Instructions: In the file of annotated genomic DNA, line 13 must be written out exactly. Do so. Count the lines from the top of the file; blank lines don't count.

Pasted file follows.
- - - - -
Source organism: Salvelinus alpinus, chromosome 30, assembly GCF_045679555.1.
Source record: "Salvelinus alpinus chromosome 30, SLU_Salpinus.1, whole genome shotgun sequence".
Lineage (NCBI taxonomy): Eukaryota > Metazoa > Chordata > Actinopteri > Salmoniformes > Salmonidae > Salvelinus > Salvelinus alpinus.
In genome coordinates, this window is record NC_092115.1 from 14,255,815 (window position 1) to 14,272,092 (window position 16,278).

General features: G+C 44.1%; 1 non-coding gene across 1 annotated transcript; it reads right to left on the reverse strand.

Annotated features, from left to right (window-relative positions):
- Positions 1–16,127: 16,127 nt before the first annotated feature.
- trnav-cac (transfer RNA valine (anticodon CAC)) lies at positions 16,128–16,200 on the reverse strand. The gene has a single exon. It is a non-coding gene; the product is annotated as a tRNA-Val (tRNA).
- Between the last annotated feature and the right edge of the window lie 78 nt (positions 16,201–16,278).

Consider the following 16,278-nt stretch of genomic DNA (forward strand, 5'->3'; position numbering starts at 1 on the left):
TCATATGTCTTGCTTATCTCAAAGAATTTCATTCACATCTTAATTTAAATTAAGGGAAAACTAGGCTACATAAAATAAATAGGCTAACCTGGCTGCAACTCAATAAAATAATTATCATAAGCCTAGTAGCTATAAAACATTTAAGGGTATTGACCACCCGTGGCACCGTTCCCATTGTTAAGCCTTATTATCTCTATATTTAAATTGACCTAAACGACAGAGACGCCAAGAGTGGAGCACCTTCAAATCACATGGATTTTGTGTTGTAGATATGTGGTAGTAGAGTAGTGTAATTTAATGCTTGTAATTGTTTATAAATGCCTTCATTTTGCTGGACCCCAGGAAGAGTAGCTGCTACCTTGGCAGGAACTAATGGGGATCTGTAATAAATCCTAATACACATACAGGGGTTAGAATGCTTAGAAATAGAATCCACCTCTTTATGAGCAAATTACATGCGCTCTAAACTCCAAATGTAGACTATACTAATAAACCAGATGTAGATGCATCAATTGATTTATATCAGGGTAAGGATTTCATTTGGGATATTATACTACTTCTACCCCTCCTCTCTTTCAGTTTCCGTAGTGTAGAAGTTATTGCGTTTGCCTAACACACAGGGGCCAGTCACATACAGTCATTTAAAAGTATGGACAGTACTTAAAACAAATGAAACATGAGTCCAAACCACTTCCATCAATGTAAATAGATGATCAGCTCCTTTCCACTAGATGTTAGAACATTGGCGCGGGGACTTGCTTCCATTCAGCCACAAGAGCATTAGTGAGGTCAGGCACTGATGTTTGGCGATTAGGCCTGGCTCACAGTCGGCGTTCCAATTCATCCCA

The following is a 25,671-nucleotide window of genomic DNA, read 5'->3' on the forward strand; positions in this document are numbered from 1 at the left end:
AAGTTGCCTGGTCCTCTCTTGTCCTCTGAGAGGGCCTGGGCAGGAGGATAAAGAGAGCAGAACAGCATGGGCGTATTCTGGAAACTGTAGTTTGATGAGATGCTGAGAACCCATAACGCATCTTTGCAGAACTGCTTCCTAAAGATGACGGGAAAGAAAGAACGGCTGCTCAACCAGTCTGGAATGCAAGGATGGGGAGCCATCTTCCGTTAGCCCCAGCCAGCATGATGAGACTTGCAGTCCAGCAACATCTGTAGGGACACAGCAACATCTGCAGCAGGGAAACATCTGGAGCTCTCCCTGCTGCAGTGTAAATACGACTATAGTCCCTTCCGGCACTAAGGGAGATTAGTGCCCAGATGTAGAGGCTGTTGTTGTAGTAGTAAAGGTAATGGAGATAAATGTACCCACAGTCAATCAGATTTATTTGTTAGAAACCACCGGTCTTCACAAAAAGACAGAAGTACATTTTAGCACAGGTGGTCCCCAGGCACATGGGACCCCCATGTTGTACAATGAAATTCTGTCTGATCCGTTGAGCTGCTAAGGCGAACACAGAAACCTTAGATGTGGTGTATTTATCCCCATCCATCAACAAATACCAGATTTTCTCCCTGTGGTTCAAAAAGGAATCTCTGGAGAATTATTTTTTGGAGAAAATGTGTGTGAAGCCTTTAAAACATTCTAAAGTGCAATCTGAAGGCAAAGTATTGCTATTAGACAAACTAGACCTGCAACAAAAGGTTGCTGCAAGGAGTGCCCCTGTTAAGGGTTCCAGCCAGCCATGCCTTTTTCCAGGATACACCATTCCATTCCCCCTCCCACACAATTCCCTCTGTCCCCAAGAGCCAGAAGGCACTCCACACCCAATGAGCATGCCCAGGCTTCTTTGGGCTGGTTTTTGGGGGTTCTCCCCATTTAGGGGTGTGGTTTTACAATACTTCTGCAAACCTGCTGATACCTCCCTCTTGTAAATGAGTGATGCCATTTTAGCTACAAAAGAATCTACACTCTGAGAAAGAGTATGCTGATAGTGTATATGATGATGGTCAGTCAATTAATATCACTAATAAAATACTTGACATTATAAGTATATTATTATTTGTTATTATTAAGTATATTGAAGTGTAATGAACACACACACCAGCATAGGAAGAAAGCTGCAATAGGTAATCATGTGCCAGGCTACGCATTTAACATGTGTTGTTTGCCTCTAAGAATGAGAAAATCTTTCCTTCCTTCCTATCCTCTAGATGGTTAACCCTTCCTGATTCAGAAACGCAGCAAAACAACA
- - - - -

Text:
AAGTTGCCTGGTCCTCTCTTGTCCTCTGAGAGGGCCTGGGCAGGAGGATAAAGAGAGCAGAACAGCATGGGCGTATTCTGGAAACTGTAGTTTGATGAGATGCTGAGAACCCATAACGCATCTTTGCAGAACTGCTTCCTAAAGATGACGGGAAAGAAAGAACGGCTGCTCAACCAGTCTGGAATGCAAGGATGGGGAGCCATCTTCCGTTAGCCCCAGCCAGCATGATGAGACTTGCAGTCCAGCAACATCTGTAGGGACACAGCAACATCTGCAGCAGGGAAACATCTGGAGCTCTCCCTGCTGCAGTGTAAATACGACTATAGTCCCTTCCGGCACTAAGGGAGATTAGTGCCCAGATGTAGAGGCTGTTGTTGTAGTAGTAAAGGTAATGGAGATAAATGTACCCACAGTCAATCAGATTTATTTGTTAGAAACCACCGGTCTTCACAAAAAGACAGAAGTACATTTTAGCACAGGTGGTCCCCAGGCACATGGGACCCCCATGTTGTACAATGAAATTCTGTCTGATCCGTTGAGCTGCTAAGGCGAACACAGAAACCTTAGATGTGGTGTATTTATCCCCATCCATCAACAAATACCAGATTTTCTCCCTGTGGTTCAAAAAGGAATCTCTGGAGAATTATTTTTTGGAGAAAATGTGTGTGAAGCCTTTAAAACATTCTAAAGTGCAATCTGAAGGCAAAGTATTGCTATTAGACAAACTAGACCTGCAACAAAAGGTTGCTGCAAGGAGTGCCCCTGTTAAGGGTTCCAGCCAGCCATGCCTTTTTCCAGGATACACCATTCCATTCCCCCTCCCACACAATTCCCTCTGTCCCCAAGAGCCAGAAGGCACTCCACACCCAATGAGCATGCCCAGGCTTCTTTGGGCTGGTTTTTGGGGGTTCTCCCCATTTAGGGGTGTGGTTTTACAATACTTCTGCAAACCTGCTGATACCTCCCTCTTGTAAATGAGTGATGCCATTTTAGCTACAAAAGAATCTACACTCTGAGAAAGAGTATGCTGATAGTGTATATGATGATGGTCAGTCAATTAATATCACTAATAAAATACTTGACATTATAAGTATATTATTATTTGTTATTATTAAGTATATTGAAGTGTAATGAACACACACACCAGCATAGGAAGAAAGCTGCAATAGGTAATCATGTGCCAGGCTACGCATTTAACATGTGTTGTTTGCCTCTAAGAATGAGAAAATCTTTCCTTCCTTCCTATCCTCTAGATGGTTAACCCTTCCTGATTCAGAAACGCAGCAAAACAACA